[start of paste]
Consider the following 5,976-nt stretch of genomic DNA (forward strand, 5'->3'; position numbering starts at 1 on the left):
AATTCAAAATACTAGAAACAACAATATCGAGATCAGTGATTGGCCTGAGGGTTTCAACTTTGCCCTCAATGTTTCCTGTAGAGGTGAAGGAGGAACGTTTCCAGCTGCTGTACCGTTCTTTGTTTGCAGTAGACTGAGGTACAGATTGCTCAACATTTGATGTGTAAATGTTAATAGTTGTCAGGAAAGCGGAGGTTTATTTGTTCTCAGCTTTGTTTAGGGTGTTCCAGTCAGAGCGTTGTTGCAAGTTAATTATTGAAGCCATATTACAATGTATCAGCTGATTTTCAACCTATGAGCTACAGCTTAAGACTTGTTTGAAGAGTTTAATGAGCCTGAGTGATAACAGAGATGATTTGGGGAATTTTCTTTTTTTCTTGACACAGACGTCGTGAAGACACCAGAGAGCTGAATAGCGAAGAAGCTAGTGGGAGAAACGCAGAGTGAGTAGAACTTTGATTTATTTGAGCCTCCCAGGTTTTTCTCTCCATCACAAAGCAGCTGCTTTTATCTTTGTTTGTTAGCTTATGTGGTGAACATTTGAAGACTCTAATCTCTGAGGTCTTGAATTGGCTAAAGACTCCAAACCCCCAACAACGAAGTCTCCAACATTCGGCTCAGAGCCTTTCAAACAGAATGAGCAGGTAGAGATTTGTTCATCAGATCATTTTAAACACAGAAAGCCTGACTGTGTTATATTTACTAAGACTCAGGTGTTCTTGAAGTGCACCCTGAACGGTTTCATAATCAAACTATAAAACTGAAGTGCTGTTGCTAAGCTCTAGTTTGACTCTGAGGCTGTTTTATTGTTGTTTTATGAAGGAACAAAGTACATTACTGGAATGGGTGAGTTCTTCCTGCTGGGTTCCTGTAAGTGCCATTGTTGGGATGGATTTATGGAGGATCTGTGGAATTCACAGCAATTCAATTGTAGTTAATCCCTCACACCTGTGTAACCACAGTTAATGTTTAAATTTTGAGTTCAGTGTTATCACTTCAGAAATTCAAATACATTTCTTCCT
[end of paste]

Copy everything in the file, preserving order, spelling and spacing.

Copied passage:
Consider the following 5,976-nt stretch of genomic DNA (forward strand, 5'->3'; position numbering starts at 1 on the left):
AATTCAAAATACTAGAAACAACAATATCGAGATCAGTGATTGGCCTGAGGGTTTCAACTTTGCCCTCAATGTTTCCTGTAGAGGTGAAGGAGGAACGTTTCCAGCTGCTGTACCGTTCTTTGTTTGCAGTAGACTGAGGTACAGATTGCTCAACATTTGATGTGTAAATGTTAATAGTTGTCAGGAAAGCGGAGGTTTATTTGTTCTCAGCTTTGTTTAGGGTGTTCCAGTCAGAGCGTTGTTGCAAGTTAATTATTGAAGCCATATTACAATGTATCAGCTGATTTTCAACCTATGAGCTACAGCTTAAGACTTGTTTGAAGAGTTTAATGAGCCTGAGTGATAACAGAGATGATTTGGGGAATTTTCTTTTTTTCTTGACACAGACGTCGTGAAGACACCAGAGAGCTGAATAGCGAAGAAGCTAGTGGGAGAAACGCAGAGTGAGTAGAACTTTGATTTATTTGAGCCTCCCAGGTTTTTCTCTCCATCACAAAGCAGCTGCTTTTATCTTTGTTTGTTAGCTTATGTGGTGAACATTTGAAGACTCTAATCTCTGAGGTCTTGAATTGGCTAAAGACTCCAAACCCCCAACAACGAAGTCTCCAACATTCGGCTCAGAGCCTTTCAAACAGAATGAGCAGGTAGAGATTTGTTCATCAGATCATTTTAAACACAGAAAGCCTGACTGTGTTATATTTACTAAGACTCAGGTGTTCTTGAAGTGCACCCTGAACGGTTTCATAATCAAACTATAAAACTGAAGTGCTGTTGCTAAGCTCTAGTTTGACTCTGAGGCTGTTTTATTGTTGTTTTATGAAGGAACAAAGTACATTACTGGAATGGGTGAGTTCTTCCTGCTGGGTTCCTGTAAGTGCCATTGTTGGGATGGATTTATGGAGGATCTGTGGAATTCACAGCAATTCAATTGTAGTTAATCCCTCACACCTGTGTAACCACAGTTAATGTTTAAATTTTGAGTTCAGTGTTATCACTTCAGAAATTCAAATACATTTCTTCCT